A lot or a little?
The parents' guide to what's in this movie.
What parents need to know
Parents need to know that Swift is an animated German production, adapted for English-speaking audiences. An orphaned baby bird, a "swift," is taken in by a loving family of seagulls, then must learn that species' ways to be accepted. When he realizes that he's really a swift, and is forced by circumstances to join that flock, he once again struggles to be at home. Viewers can expect multiple sequences in which the birds are in danger. A scary pack of rats fiercely attacks the birds in multiple scenes, with lots of fighting and narrow escapes. The heroic birds also are caught in a raging storm, then fall into the turbulent ocean below. The birds tease with some insults and slurs (i.e., "yellow people," "guano poopers," "stupid," "fleabag"). One "kick butt" is heard. Because of the cartoon violence and suspense, this movie isn't appropriate for little kids or those who aren't yet comfortable with real versus pretend violence.
What's the story?
Manou (voiced by Josh Keaton), a baby swift, is all alone in the hills above the French Riviera in SWIFT. He's a lucky little guy when he's adopted by two generous seagulls, Blanche (Kate Winslet) and Yves (Willem Dafoe), just before their own baby hatches. Manou becomes part of the seagull family, though it's quite clear he's a very different kind of bird. In a chance meeting with three young swifts, Manou realizes that he's one of them, and likes their company, but not enough to leave his family. Then an unfortunate event occurs. Though doing his best, Manou fails to protect an egg left in his care from sharp-toothed rats and is banished from the seagull flock. Hurt and saddened, Manou turns to his new swift friends for solace, especially Kalifa (Cassandra Steen), a very charming femme fatale. With winter coming, both species of birds look forward to their flight south, but plans are interrupted by the same dangerous rats and unexpected turbulent weather. It's up to Manou to unite the swifts and the seagulls, help them accept their differences, and work as a team to escape the peril and fly south together.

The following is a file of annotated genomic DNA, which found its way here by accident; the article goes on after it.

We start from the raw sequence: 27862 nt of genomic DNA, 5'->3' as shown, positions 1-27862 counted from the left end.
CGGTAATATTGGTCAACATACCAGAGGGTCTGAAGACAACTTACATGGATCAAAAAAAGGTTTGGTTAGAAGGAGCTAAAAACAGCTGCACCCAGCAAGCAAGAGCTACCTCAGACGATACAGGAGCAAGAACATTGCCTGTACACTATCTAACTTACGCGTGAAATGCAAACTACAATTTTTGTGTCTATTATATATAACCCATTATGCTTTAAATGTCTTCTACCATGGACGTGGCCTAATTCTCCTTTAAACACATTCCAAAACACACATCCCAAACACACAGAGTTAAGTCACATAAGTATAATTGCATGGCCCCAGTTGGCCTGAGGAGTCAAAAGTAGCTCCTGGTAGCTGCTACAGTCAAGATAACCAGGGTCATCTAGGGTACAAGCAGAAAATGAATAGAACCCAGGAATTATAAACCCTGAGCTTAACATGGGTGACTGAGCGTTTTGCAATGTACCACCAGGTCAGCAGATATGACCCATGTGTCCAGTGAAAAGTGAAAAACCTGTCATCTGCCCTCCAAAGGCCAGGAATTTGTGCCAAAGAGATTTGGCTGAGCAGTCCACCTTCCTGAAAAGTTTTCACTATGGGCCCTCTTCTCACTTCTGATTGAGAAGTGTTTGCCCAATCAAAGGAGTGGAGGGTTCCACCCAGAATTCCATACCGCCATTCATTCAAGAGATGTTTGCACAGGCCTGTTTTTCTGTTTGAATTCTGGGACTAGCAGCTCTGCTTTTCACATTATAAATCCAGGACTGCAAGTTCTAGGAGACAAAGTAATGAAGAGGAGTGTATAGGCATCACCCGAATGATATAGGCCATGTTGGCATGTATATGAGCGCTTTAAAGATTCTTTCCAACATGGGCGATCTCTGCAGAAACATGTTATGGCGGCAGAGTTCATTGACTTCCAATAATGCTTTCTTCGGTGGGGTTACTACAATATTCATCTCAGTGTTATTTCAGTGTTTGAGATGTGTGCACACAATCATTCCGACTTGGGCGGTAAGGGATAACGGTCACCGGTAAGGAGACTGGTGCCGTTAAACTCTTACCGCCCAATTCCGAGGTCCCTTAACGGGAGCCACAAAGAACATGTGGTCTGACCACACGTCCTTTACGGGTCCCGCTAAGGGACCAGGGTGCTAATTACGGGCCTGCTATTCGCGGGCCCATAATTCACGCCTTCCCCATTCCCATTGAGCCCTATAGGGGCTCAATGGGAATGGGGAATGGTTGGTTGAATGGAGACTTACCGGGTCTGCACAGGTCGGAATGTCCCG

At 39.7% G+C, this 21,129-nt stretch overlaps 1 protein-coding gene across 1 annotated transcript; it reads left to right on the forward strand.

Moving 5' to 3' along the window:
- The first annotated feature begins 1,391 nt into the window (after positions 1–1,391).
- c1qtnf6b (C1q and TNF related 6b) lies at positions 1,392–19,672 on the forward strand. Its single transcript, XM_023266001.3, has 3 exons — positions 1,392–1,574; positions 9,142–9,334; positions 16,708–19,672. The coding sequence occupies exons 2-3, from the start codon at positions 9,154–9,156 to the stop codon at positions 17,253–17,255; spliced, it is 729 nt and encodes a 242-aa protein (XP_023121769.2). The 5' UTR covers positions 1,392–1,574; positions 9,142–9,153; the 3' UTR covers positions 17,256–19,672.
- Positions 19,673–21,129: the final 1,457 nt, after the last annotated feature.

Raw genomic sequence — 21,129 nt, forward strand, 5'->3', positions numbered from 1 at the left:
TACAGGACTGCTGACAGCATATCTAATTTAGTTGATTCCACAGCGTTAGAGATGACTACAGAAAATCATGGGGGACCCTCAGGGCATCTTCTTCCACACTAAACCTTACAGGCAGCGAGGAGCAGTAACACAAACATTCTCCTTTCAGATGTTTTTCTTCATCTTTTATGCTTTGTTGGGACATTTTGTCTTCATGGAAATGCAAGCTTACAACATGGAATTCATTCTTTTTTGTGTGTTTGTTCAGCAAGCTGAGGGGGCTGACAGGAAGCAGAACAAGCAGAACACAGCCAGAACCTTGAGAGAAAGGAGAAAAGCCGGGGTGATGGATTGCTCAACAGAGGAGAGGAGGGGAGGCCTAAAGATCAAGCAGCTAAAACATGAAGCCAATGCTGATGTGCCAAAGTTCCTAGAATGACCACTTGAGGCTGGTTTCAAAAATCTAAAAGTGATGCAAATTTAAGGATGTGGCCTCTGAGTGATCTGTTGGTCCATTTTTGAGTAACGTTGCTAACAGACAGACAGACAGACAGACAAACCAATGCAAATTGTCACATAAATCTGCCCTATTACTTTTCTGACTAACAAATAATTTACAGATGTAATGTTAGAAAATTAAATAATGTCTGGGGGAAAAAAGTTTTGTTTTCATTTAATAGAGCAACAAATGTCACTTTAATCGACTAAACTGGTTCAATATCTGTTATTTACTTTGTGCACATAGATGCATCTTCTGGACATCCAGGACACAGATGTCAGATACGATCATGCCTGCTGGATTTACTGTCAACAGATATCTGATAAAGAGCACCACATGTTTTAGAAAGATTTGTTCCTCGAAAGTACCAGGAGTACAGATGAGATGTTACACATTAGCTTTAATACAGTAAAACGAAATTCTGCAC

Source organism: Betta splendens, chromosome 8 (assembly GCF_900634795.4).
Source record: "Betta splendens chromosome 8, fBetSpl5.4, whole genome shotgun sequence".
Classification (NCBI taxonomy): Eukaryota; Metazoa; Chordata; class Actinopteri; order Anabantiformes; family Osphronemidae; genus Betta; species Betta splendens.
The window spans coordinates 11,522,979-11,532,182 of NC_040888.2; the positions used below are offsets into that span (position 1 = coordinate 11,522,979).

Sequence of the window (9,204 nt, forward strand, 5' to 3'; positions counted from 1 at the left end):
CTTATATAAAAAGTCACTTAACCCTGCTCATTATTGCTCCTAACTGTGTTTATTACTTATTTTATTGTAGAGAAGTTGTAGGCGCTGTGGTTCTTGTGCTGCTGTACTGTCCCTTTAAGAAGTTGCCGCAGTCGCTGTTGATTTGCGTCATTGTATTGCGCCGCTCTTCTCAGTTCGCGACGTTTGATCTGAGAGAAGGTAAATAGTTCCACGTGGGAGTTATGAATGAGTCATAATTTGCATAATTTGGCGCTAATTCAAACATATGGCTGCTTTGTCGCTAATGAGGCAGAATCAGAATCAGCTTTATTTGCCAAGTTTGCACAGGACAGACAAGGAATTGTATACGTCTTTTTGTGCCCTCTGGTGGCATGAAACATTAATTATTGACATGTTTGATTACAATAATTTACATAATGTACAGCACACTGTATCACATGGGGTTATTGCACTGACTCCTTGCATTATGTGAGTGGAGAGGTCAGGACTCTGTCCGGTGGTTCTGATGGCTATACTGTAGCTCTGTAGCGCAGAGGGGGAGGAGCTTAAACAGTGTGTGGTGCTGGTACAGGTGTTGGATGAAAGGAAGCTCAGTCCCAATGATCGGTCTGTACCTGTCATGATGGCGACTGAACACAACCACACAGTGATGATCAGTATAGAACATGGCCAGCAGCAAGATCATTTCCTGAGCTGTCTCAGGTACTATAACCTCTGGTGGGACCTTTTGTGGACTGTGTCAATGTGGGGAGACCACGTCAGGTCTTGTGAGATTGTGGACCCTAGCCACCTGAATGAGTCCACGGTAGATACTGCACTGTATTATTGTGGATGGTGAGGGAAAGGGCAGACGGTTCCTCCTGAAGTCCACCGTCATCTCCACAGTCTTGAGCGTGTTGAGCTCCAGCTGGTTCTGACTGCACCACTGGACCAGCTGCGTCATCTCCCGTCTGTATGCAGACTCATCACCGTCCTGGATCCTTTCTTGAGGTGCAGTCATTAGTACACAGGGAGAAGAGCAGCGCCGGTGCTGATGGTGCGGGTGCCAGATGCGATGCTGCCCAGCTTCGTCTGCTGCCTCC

Is it any good?
The frequently good-looking animation and the whimsical story of an orphan living in two different bird worlds aren't enough to offset the weaknesses in this well-intentioned production. The scenes that move through the French Riviera are well-drawn, as is an exciting bird race. Seeing the differences in bird species -- seagulls glide when they fly while swifts flap their wings; one species eats bugs, the other is hooked on fish -- are both instructive and fun. However, Swift is long, clunky, and moves from one action sequence to another without much in the way of character development or charm. The sound is sketchy; it's especially hard to hear the words spoken by both Willem Dafoe and Kate Winslet. Finally, for a story that is meant for little kids, the rats are seriously scary.
Talk to your kids about ...
Families can talk about cartoon violence in films like Swift. Though the characters are cute, cuddly, and funny, in what ways could this movie be disturbing for little kids? How does your family decide when movies are age-appropriate for you? Why is it important to be aware of the impact of film violence on kids?
The seagulls and the swifts had to put their differences aside to protect one another and make their long trip south successful. How satisfying was it to see the seagulls "gliding" and the swifts "flapping" together on their journey? In what ways is this a lesson for kids, too?
Did you know that a group of rats is called a mischief? Every species of living creature has a term for their group. Look up some unusual ones. What is a group of giraffes called? Owls? Toads?
- On DVD or streaming: February 21, 2020
- Cast: Willem Dafoe, Kate Winslet, Josh Keaton
- Directors: Christian Haas, Alexandra Block
- Studio: Shout! Factory
- Genre: Family and Kids
- Topics: Adventures, Brothers and Sisters, Friendship, Science and Nature
- Run time: 90 minutes
- MPAA rating: NR
- Last updated: April 7, 2020
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